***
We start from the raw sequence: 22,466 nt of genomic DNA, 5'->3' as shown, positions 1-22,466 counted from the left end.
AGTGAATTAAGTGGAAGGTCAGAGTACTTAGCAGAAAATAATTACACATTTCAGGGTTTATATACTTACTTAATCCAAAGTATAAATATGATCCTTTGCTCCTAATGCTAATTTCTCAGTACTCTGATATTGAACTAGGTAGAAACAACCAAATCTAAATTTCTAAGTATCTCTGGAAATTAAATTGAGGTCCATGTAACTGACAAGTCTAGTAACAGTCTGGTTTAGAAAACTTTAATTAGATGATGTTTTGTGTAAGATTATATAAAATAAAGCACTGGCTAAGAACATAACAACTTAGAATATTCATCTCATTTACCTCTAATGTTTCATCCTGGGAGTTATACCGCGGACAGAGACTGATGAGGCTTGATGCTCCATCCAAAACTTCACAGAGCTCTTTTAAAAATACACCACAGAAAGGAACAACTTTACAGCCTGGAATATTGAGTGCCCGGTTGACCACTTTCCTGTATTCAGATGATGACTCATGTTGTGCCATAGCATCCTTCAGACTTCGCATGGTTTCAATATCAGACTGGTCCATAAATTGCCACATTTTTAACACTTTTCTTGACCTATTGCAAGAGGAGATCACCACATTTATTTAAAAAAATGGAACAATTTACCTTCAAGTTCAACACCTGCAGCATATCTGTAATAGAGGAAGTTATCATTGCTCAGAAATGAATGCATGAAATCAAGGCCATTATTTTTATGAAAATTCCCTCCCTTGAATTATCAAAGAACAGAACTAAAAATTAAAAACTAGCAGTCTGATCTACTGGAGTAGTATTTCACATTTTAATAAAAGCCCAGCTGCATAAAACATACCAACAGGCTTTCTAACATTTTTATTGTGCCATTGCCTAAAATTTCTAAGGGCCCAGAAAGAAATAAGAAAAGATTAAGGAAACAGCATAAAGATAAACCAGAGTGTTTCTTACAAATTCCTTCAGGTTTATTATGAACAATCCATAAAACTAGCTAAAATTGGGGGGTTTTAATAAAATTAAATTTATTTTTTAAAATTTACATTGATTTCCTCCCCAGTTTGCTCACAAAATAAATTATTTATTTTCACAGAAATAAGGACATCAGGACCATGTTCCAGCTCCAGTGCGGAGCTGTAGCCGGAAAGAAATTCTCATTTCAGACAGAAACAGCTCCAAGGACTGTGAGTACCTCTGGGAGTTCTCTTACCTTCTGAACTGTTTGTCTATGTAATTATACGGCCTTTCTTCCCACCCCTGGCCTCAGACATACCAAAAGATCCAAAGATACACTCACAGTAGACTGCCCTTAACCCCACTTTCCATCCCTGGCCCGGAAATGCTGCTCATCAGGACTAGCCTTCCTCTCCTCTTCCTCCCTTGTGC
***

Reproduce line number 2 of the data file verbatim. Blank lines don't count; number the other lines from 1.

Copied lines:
AGTGAATTAAGTGGAAGGTCAGAGTACTTAGCAGAAAATAATTACACATTTCAGGGTTTATATACTTACTTAATCCAAAGTATAAATATGATCCTTTGCTCCTAATGCTAATTTCTCAGTACTCTGATATTGAACTAGGTAGAAACAACCAAATCTAAATTTCTAAGTATCTCTGGAAATTAAATTGAGGTCCATGTAACTGACAAGTCTAGTAACAGTCTGGTTTAGAAAACTTTAATTAGATGATGTTTTGTGTAAGATTATATAAAATAAAGCACTGGCTAAGAACATAACAACTTAGAATATTCATCTCATTTACCTCTAATGTTTCATCCTGGGAGTTATACCGCGGACAGAGACTGATGAGGCTTGATGCTCCATCCAAAACTTCACAGAGCTCTTTTAAAAATACACCACAGAAAGGAACAACTTTACAGCCTGGAATATTGAGTGCCCGGTTGACCACTTTCCTGTATTCAGATGATGACTCATGTTGTGCCATAGCATCCTTCAGACTTCGCATGGTTTCAATATCAGACTGGTCCATAAATTGCCACATTTTTAACACTTTTCTTGACCTATTGCAAGAGGAGATCACCACATTTATTTAAAAAAATGGAACAATTTACCTTCAAGTTCAACACCTGCAGCATATCTGTAATAGAGGAAGTTATCATTGCTCAGAAATGAATGCATGAAATCAAGGCCATTATTTTTATGAAAATTCCCTCCCTTGAATTATCAAAGAACAGAACTAAAAATTAAAAACTAGCAGTCTGATCTACTGGAGTAGTATTTCACATTTTAATAAAAGCCCAGCTGCATAAAACATACCAACAGGCTTTCTAACATTTTTATTGTGCCATTGCCTAAAATTTCTAAGGGCCCAGAAAGAAATAAGAAAAGATTAAGGAAACAGCATAAAGATAAACCAGAGTGTTTCTTACAAATTCCTTCAGGTTTATTATGAACAATCCATAAAACTAGCTAAAATTGGGGGGTTTTAATAAAATTAAATTTATTTTTTAAAATTTACATTGATTTCCTCCCCAGTTTGCTCACAAAATAAATTATTTATTTTCACAGAAATAAGGACATCAGGACCATGTTCCAGCTCCAGTGCGGAGCTGTAGCCGGAAAGAAATTCTCATTTCAGACAGAAACAGCTCCAAGGACTGTGAGTACCTCTGGGAGTTCTCTTACCTTCTGAACTGTTTGTCTATGTAATTATACGGCCTTTCTTCCCACCCCTGGCCTCAGACATACCAAAAGATCCAAAGATACACTCACAGTAGACTGCCCTTAACCCCACTTTCCATCCCTGGCCCGGAAATGCTGCTCATCAGGACTAGCCTTCCTCTCCTCTTCCTCCCTTGTGC